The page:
In a suit filed in Delaware federal court, the former vice president of pharmaceutical contracting for Medco Health Solutions (Medco) has alleged that the Pharmacy Benefit Management (PBM) company defrauded several government health care plans of hundreds of millions of dollars by failing to pass along to consumers the savings of “secret” rebates. The complaint alleges violations of not just the False Claims Act (FCA) and Anti-Kickback Statute, but also accuses Medco of failing to comply with the terms of corporate integrity (CIA) agreements that it signed off on in 2006 with the Offices of Inspector General for both the U.S. Department of Health and Human Services and the Office of Personnel Management for nearly identical behavior to that alleged by the whistleblower.
Medco has long been one of the nation’s largest PBMs with net revenues of $70.1 billion in 2011. Subsequent to its merger with Express Scripts Inc. in 2012, those revenues ballooned even further to $93.9 billion. The whistleblower in the current case alleges that Medco, despite such healthy revenues, fraudulently classified certain manufacturer rebates as “purchase discounts” (a type of de minimis discount permitted under the CIA), so that it could retain hundreds of millions of dollars in discounts that, had they been properly handled as rebates, would have been passed on to its clients, including several government health care programs. He also claims that Medco defrauded the government by, “seeking and accepting kickbacks in the form of hidden discounts in confidential agreements from pharmaceutical manufacturers including the manufacturer AstraZeneca in exchange for favoring certain AstraZeneca drugs….”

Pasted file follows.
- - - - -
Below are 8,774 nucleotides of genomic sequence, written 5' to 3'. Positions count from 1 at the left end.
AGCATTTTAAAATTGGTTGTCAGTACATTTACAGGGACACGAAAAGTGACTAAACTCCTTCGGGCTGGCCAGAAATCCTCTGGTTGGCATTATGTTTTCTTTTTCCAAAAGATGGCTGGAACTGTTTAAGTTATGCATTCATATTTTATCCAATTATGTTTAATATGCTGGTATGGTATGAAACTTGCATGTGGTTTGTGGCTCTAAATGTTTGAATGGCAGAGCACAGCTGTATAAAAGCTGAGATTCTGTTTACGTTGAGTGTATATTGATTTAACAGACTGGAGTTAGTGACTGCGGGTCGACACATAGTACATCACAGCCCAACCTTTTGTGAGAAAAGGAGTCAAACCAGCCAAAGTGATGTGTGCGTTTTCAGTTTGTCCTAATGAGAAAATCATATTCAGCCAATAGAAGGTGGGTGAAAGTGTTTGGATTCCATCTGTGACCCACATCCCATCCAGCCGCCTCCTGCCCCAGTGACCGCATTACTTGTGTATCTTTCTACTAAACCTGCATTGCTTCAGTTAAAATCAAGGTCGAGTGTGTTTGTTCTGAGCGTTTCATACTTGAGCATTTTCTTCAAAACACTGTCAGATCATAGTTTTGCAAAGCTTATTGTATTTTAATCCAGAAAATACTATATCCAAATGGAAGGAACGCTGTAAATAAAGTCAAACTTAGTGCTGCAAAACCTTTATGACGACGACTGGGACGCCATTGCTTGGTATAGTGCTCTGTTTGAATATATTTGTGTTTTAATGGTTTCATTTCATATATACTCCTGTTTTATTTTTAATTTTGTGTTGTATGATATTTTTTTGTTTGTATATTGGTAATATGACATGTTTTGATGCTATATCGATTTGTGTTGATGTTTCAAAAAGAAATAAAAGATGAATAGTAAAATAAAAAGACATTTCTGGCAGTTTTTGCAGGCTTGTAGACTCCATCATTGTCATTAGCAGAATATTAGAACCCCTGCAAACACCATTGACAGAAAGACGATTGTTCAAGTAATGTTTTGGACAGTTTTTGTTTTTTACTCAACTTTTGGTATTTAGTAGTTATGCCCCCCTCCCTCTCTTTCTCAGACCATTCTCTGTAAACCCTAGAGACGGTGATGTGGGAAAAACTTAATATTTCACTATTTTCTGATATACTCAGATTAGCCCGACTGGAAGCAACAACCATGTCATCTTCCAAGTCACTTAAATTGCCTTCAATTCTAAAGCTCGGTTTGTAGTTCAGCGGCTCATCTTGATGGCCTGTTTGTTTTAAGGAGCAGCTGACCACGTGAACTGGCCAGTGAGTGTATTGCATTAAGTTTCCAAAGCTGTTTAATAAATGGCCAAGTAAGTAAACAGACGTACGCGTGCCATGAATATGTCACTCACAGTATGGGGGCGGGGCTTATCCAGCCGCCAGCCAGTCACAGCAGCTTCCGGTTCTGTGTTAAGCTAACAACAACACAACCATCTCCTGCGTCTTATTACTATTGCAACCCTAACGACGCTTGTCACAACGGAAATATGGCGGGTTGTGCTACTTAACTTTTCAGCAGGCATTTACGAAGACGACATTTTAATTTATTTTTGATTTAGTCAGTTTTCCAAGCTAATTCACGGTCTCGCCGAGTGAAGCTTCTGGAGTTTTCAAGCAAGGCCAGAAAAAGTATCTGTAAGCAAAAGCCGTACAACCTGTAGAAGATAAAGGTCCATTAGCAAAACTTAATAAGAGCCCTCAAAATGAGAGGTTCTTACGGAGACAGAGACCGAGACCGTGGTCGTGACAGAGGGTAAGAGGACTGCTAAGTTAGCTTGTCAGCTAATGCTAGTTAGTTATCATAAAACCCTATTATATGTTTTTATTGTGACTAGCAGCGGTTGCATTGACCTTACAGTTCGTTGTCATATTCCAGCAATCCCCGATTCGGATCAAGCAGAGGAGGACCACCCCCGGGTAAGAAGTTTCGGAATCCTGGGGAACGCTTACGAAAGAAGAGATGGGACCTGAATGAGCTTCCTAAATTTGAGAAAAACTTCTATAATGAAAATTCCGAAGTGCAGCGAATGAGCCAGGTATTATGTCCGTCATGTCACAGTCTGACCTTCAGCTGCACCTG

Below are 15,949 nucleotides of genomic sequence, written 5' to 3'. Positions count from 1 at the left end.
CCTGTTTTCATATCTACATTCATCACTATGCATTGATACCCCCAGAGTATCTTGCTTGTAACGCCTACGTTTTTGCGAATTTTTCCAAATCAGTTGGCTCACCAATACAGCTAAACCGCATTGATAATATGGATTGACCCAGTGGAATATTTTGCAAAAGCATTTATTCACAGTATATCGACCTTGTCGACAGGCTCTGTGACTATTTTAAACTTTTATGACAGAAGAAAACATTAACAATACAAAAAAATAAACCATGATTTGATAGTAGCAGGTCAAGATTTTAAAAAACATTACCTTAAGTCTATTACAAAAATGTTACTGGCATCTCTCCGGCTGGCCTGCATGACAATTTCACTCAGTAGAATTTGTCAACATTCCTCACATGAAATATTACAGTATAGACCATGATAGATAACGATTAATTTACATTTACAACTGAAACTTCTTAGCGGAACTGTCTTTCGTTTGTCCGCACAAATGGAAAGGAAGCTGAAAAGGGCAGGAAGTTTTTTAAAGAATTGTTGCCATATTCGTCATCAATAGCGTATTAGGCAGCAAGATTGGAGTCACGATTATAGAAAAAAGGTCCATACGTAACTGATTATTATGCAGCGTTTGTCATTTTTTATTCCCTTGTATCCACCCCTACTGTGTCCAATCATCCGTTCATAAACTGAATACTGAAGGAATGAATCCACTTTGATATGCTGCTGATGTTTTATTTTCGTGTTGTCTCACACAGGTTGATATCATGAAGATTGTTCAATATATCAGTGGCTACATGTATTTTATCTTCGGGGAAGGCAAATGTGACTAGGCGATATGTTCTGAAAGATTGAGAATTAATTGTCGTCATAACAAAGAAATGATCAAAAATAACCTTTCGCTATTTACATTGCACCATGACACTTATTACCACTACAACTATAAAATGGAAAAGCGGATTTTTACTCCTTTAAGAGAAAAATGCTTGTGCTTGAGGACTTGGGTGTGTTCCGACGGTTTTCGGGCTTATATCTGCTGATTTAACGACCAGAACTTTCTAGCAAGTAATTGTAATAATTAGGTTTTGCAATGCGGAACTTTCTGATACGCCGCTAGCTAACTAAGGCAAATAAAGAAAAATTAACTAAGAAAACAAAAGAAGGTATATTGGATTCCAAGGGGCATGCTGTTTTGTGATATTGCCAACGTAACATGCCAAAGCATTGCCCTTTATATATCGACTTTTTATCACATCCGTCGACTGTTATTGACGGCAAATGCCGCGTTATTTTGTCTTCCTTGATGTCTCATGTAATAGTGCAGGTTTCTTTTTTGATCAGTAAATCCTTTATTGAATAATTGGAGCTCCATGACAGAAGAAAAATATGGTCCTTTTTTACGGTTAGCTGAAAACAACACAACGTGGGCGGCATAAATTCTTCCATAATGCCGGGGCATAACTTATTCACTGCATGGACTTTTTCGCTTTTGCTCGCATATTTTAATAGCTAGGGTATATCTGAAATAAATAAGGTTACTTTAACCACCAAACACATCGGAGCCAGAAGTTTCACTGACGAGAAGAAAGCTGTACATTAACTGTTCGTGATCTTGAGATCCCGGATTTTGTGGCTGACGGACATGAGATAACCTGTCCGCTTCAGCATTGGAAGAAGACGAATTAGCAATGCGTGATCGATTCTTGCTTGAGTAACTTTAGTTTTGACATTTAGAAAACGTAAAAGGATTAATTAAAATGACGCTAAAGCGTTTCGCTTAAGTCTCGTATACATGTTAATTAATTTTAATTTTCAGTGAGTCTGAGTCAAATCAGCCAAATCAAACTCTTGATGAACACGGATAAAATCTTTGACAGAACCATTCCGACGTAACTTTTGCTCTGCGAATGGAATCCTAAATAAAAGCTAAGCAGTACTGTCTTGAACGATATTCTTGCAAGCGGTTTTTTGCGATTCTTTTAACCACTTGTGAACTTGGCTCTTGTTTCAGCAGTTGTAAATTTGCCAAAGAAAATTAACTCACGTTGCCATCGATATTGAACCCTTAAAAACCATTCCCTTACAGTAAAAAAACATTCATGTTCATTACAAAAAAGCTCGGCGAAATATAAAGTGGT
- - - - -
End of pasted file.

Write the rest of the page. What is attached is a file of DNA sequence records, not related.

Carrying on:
The claims against Medco are in line with a number of lawsuits filed by federal and state governments, health plans, unions, and whistleblowers against PBMs and pharmaceutical companies over similar schemes that fail to disclose discounts to clients and provide kickbacks to pharmaceutical companies. Major settlements abound and there does not appear to be any end in sight, with three major FCA settlements having occurred in the last few weeks (Millennium Health for $256 million, Novartis for $390 million, and Warner Chilcott for $102 million). In each case, the misconduct occurred within the last few years - and even into 2015 – a clear indicator that despite a number of large FCA settlements across the pharmaceutical industry, a significant percentage of companies and executives are still not taking appropriate internal measures to ensure compliance with federal and state laws.
Whistleblower and governmental investigative activity continues to be very strong in the pharmaceutical industry. Every entity in the drug-supply chain, from manufacturers all the way down to local pharmacies, must make compliance with statutes regulating financial relationships along that chain and claims against federal health care reimbursement programs one of their highest priorities.